Goals: Ellen enjoys what sheís doing now and expects to do more in the next five years. Achieving goals will require a far more interdisciplinary approach in todayís world. Itís important to be able to cross disciplines and fields.
Dr. Rosalyn Yalow won the Noble Prize in Medicine in 1977 for her work in radioimmunoassays.
Pivotal point: In 1950 she joined Sol Berson, M.D. at the Bronx VA. They did all their work together for over 20 years. It was through her collaboration with him that she won the Nobel Prize. Sol Berson died before she was awarded the Nobel. Although now retired and almost 80 years old, she still goes regularly to the VA, talks and meets with others.
Achievements: the continued development and applications of her work have been most important for Rosalyn.
Frustrations: there havenít been any in her life. Even though there were few women in scientific research in the 50ís, she feels she was in the right place at the right time. After receiving her Ph.D in nuclear physics, she went to work with Sol at the VA.
Formula for getting the job done: Personal discipline, working with the right person, having a supportive husband and good children and a good maid (for all the nights spent in the lab).
Phylis Susen: Director of Education, Carnegie Hall Corporation (Phylis has been running the vast education budget and programs since 1994.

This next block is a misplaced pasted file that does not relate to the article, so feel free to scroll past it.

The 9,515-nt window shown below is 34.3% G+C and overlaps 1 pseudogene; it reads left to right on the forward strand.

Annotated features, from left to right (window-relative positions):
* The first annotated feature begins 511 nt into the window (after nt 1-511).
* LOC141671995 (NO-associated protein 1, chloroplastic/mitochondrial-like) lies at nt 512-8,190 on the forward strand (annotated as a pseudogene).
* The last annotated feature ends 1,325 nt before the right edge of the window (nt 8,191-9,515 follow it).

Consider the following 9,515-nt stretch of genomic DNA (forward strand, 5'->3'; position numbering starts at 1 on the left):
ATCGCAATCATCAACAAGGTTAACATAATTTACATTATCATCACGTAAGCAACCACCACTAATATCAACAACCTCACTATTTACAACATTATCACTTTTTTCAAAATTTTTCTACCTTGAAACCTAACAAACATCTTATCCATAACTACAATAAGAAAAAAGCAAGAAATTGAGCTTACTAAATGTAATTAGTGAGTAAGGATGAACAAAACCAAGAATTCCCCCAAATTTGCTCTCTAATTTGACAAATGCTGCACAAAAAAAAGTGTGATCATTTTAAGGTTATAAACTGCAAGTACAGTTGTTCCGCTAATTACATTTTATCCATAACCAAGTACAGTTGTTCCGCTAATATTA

Pivotal point: Starting as a harpist in the Pittsburgh symphony, Phylis gave up her career for marriage to a demanding neurosurgeon. When the marriage ended, she began to forge her own career. Phylis started a youth orchestra called the Three Rivers Young Peopleís Orchestra. The participantís average age was 14. Her career, which subsequently led to Philadelphia and New York, began at the pivotal point of "sink or swim." After 22 years in Pittsburgh, she left home, family and friends to take on the challenge of the Philadelphia Symphony Orchestra, a direction which eventually led to Carnegie Hall.
Achievements: From its modest beginnings in 1974, Three Rivers Young Peopleís Orchestra is still going strong. Starting with $600, Phylis soon built the coffers into $120,000, touching the lives of 1000s of children, many of whom are playing in major orchestras today. The orchestra will be celebrating its 25th anniversary and Phylis is going back for the celebration.
Frustrations: People have a general sense that education is easy, that you can always be a teacher if you canít do anything else. Phylis sees it differently. As a teacher you have to be a true leader and thinker; "you need many skills to turn light bulbs on every day." For years, education in this country was of secondary importance. We are just now turning around.
Formula for getting the job done: Clearly you are as good as your team. You must surround yourself with people more skilled than you in different areas; you must have a vision and know how to orchestrate. The ability to build a team and to ensure that everyone gets credit is important.
Goals: Phylis wants to create a greater awareness that Carnegie Hall is a part of the community, that it is a forum for exchange, for serving and sharing work with the public. Phylis wants to raise the comfort level of music in the average person through the neighborhood and family concerts, and through teacher training programs. Historically, Carnegie Hall was a forum for public speaking. Many women in the sufragette movement were speakers at Carnegie Hall. Phylisí message to young women today is not to get lost in the shadow of a powerful mate; to find your own way and keep your own identity. "Donít be afraid to find out who you are and what your strengths are."